Becoming Pack Leader

pack-leaderDogs need leaders. They operate on a “pack” system: there are leaders and there are followers. If this system does not exist in a household, often the dog will slip into the leader spot. In their mind, somebody needs to be the leader. Although many dogs would rather not have that spot, they will still end up there, because no one else in the household has demonstrated clear leadership.. To dogs, leaders have certain roles, privileges and honors. Leaders are responsible for pack safety. Leaders are responsible for providing food and shelter sources and they have dibs on the best stuff. Leaders have the best and highest sleeping spots. Leaders decide when the rest of the pack eats, sleeps, eliminates, and plays.

Some breeds of dogs tend to be more dominant in nature. Others are more submissive or easygoing. To start out right with ALL dogs, leadership needs to begin in puppyhood. This leadership isn’t nasty or violent, but it is always firm and fair. Some behaviorists may discuss shaking a dog up or alpha rolling. These methods have a place ONLY in a fair and non-violent way, and should NEVER be started with half-grown or adult dogs. . With most dogs your leadership position is easy to have and maintain. Other dogs must be reminded daily, if not more often.

The following leadership checklist includes things every dog owner should follow. How strictly the list is followed depends on how pushy the dog is. Most of the items on the list, however, should be followed to some extent; some people don’t realize how dominant their dog really is. Many dogs are quietly (or not so quietly) pushy.

Most items are very self explanatory. Most items you can start today and do yourself. If you have ANY trouble understanding anything, or if your dog growls or snaps at your for any reason, you need to enlist the help of a trainer who has knowledge about leadership behavior.

Your dog will thank you for the structure and leadership you provide!

Leadership Checklist

  • Feed scheduled mealtimes (No free-feeding) – dogs need to know their food is “earned” from you, the leader, and their bowl is picked up after mealtime is over.
  • Feed after humans eat – leaders eat first.
  • “Sit” and “wait” while you set the food bolw down, and then release to eat. (“OK!”)
  • Dog goes after humans through doorways. (“get back!”)(“Wait!”) This is mostly to enforce control and manners, rather than “leaders always go first”. Actually, true leaders have the -option- of going first, and everyone waits for the leader’s direction.
  • Never play tug-of-war with overly pushy dogs. All other dogs must have an excellent “OUT!” command, and leaders both start the game and end the game. The tug toy is never available for the dog to shove at you, either.
  • If you establish eye contact, dog must avert gaze first. Casual glances are OK.
  • Dog is NEVER allowed to bite or mouth ANYONE, ANYWHERE! (this includes play)
  • No sleeping on the bed with anyone.
  • Petting or attention to the dog should be given when the human decides attention is to be given (absolutely NO PETTING when the dog nudges or paws you or your hand). Leaders designate petting and attention times, not the dog.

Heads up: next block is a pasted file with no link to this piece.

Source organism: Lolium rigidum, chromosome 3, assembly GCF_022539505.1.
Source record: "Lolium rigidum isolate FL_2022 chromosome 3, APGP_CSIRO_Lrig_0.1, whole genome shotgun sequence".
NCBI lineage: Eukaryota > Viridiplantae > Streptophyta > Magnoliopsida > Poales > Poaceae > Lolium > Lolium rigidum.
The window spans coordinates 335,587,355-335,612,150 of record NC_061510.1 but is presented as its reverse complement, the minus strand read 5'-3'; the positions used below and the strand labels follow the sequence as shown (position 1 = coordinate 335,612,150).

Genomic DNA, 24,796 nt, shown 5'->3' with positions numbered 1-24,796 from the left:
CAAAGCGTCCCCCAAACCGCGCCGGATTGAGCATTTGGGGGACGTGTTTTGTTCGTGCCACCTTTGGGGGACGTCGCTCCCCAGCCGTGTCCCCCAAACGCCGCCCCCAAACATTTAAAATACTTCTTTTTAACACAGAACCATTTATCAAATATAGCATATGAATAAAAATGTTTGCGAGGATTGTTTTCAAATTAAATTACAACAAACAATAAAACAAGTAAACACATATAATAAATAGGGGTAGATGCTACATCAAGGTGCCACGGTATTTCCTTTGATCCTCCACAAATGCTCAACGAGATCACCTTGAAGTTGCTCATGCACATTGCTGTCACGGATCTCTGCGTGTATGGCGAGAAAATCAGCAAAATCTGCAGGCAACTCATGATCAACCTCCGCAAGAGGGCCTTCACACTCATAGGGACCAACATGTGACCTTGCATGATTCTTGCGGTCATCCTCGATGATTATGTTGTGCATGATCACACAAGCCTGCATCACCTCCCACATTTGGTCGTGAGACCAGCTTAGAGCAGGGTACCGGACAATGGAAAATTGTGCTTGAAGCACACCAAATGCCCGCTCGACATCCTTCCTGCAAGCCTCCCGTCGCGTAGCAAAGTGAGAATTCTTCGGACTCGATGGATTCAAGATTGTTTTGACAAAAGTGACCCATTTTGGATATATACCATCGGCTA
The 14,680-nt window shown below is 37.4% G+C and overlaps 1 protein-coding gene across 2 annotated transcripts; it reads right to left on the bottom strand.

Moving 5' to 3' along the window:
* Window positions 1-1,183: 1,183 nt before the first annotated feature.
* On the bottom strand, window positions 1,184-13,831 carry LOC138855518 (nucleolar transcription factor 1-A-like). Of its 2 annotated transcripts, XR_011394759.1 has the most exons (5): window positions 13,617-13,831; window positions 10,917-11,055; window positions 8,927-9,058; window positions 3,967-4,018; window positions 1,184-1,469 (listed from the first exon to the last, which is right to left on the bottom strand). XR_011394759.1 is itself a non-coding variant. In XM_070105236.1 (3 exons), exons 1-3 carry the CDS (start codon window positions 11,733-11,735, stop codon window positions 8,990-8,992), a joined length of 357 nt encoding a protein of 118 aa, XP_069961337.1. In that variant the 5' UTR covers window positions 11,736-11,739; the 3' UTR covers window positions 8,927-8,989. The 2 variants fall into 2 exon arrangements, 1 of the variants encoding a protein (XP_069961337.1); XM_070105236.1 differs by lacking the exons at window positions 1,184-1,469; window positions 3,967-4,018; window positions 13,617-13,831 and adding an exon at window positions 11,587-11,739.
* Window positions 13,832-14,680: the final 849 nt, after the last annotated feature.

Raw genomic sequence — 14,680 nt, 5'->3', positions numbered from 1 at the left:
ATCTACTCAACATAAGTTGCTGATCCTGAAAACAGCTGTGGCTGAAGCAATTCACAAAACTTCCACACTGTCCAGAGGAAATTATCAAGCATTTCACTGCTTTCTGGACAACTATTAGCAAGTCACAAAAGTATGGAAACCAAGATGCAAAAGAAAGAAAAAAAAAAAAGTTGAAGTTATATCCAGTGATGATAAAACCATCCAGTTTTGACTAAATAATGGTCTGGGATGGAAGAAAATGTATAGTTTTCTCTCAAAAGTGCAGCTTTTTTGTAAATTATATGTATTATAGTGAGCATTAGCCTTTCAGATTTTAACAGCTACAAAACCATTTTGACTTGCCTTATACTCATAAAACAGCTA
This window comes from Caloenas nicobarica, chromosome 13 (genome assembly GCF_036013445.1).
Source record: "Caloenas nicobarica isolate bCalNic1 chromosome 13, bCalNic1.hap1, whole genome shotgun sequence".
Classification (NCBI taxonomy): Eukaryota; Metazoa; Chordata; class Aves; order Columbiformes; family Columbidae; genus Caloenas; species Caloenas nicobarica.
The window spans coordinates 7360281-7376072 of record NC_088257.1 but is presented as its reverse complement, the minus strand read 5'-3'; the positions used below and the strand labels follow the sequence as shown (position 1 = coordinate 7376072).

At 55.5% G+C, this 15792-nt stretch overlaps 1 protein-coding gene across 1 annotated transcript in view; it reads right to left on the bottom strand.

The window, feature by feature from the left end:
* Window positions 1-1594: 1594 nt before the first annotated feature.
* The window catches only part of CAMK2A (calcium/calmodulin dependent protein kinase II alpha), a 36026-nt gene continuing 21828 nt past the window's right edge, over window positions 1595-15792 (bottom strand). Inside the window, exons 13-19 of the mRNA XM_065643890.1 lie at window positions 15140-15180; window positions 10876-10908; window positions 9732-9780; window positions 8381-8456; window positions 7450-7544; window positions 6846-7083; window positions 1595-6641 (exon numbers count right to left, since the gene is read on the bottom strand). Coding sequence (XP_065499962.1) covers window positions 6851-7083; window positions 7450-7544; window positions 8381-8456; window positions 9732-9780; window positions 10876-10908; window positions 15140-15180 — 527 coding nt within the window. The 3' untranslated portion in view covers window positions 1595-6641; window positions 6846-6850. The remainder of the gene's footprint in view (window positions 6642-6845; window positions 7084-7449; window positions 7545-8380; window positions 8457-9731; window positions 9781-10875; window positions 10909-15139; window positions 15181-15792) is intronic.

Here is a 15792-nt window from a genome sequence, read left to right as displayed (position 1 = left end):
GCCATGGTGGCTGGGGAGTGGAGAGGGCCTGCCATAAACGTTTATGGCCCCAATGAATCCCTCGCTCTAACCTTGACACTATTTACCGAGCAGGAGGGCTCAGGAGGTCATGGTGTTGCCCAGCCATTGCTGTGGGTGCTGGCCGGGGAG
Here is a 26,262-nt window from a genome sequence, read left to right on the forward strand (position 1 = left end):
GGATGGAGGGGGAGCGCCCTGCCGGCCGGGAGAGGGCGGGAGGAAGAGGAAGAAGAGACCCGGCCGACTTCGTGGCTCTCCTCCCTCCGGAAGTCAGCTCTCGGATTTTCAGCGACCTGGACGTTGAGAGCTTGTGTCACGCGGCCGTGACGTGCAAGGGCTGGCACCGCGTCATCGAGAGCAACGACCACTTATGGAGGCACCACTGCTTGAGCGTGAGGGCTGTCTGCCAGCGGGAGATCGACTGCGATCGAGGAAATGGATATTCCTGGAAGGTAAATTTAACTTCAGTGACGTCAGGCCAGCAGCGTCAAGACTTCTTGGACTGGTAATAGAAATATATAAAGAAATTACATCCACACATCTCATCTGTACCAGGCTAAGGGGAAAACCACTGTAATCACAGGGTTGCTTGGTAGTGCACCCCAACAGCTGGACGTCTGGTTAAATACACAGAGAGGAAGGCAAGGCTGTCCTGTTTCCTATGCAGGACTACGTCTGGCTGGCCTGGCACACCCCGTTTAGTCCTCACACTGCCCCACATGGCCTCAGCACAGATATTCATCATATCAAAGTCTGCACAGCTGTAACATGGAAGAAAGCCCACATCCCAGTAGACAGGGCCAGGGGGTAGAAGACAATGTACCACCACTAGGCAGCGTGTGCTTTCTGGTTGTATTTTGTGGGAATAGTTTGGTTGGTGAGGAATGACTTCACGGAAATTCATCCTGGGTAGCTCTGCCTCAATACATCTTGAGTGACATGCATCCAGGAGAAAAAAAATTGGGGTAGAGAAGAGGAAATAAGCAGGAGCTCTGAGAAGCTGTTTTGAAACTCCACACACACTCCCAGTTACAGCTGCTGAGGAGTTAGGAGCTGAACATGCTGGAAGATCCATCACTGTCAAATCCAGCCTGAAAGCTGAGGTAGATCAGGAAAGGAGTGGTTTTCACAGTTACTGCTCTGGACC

• Puppies or small dogs who demand to be picked up and held and/or demand to be put down should not be picked up until they sit or give some other acceptable quiet behavior and should not be put down until they settle quietly in your lap or in your arms.
  • Games with toys, especially fetch, are initiated AND ended by the human.
  • Never put yourself in an equal or lesser height position than your dog (i.e. – kids don’t get to lay on the floor to watch TV when the dog is out and no one plays on the floor with the dog)
  • Also, dog is never allowed on furniture, especially if uninvited. (“OFF!”) Leaders have all the best resting and sleeping spots.
  • Enforced time-outs in crate – no reason, and not used only when dog misbehaves! (“Kennel-up!”) Crates are also not only used when you are not home, which can foster separation anxiety.
  • Obedience commands are NOT requests – if the leader says “sit”, then the dog should offer a “slam-dunk” sit. Not mean, not nasty! PRACTICE daily compliance. Leaders always follow through when their dog is given a command.
  • A simple obedience command, such as “sit” should be obeyed before any pleasurable interaction (eat, pet, play, etc.)
  • Dog should be taught NOT to pull when on leash. (“Easy!”)
  • Dog should NEVER be left unsupervised with children or anyone who cannot maintain leadership over dog.
  • Dog MUST MOVE if in your path on a floor or stairway, etc. even if you are able to step over him. (“Move!)
  • When on a walk, dog must not be allowed to sniff or eliminate anywhere he wants (for males, one mark against one tree is enough!) (“Leave It!”)
  • Everything belongs to you: the toys, the crate, the bowls, the bed, etc – they are only on loan to the dog! You should be able to clean, move, handle or remove any item at any time without hassle from the dog.
  • Dog should be taught an “out” or release command (“give”, “release”, “out”) for things in his mouth. Dog should not be allowed to steal things and if that happens, they should be able to release item on command.
  • Remember – appropriate leaders are NOT mean, and are NOT nasty or angry. They are firm and fair, and often even fun! Leaders never hold grudges, and are always appropriate.

* Words in parentheses are suggested commands you can work to teach your dog. *

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Junior Watson

Junior is the resident "Top Dog". He enjoys walks in the park, chasing invisible cats, and of course... bacon strips!

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